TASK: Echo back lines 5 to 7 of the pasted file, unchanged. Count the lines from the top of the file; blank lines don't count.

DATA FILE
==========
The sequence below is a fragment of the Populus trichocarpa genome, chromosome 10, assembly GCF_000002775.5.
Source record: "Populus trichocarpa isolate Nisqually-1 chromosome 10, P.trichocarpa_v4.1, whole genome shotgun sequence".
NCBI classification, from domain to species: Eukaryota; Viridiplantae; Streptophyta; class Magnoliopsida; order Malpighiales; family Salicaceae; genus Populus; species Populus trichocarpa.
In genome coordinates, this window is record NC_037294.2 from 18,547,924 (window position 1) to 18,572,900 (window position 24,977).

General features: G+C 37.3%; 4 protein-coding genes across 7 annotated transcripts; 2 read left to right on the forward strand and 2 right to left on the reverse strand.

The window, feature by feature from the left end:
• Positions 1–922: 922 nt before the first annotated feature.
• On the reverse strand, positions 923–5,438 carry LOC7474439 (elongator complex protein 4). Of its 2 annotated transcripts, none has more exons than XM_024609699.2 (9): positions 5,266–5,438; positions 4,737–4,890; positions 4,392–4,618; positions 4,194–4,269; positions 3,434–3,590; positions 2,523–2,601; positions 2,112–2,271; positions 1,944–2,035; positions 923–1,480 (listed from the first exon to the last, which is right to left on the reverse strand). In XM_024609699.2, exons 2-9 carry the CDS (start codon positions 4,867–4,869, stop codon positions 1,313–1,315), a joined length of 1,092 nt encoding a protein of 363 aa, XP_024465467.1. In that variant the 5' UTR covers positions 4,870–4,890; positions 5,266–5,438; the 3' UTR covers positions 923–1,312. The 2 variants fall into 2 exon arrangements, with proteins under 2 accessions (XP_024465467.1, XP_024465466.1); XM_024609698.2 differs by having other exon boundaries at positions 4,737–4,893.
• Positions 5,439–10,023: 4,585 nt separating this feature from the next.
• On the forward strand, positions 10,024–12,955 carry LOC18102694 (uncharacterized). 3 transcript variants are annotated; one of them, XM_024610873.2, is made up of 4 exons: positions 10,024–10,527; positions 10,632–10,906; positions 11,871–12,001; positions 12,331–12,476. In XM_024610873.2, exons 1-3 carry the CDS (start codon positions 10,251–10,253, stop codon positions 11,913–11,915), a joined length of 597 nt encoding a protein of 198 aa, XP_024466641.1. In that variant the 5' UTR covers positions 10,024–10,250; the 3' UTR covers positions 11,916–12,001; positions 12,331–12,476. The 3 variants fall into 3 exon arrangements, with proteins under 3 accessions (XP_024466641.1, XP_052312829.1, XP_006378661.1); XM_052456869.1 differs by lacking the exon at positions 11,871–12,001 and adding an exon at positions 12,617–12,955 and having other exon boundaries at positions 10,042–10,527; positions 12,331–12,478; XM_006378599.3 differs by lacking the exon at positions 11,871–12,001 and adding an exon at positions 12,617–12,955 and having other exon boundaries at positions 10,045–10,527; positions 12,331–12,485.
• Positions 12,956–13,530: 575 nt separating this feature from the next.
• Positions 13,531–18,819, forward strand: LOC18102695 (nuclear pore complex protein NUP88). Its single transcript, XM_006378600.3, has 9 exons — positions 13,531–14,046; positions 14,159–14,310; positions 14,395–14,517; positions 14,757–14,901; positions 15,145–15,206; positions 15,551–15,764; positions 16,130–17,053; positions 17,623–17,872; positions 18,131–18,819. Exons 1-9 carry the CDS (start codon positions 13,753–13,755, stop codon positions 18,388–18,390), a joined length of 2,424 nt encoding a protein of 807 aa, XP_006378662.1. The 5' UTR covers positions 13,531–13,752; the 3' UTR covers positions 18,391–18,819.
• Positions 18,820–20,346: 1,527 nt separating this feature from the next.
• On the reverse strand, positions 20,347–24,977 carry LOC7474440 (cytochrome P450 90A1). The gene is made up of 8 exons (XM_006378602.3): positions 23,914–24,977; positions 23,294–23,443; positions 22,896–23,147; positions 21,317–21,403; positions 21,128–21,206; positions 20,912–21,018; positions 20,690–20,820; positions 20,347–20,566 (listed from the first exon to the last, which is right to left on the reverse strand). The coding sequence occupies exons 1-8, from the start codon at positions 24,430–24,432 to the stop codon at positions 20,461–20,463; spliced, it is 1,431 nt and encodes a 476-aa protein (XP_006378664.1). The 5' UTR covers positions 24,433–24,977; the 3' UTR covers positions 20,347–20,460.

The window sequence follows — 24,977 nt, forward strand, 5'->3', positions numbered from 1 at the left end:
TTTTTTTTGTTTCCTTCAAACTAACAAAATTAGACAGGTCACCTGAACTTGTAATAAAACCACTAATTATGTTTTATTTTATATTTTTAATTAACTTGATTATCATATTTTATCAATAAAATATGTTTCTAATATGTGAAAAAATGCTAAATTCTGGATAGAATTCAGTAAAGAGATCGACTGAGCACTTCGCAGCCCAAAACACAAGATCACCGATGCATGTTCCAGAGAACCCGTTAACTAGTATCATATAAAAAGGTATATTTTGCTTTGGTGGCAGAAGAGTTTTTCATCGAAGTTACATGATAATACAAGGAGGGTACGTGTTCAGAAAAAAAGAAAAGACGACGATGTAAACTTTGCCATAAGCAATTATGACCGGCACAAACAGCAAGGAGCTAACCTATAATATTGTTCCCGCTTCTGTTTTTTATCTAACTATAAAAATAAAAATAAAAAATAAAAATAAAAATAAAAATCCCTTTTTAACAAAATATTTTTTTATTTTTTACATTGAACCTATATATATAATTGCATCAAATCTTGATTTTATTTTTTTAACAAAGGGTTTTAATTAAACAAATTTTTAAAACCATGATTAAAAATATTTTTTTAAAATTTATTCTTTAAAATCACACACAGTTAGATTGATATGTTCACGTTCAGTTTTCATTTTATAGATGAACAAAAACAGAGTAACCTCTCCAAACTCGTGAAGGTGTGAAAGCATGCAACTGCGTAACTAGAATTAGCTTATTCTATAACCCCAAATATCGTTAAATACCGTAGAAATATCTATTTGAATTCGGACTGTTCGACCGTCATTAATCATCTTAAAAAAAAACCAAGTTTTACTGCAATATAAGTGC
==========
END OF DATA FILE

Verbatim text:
General features: G+C 37.3%; 4 protein-coding genes across 7 annotated transcripts; 2 read left to right on the forward strand and 2 right to left on the reverse strand.

The window, feature by feature from the left end:
• Positions 1–922: 922 nt before the first annotated feature.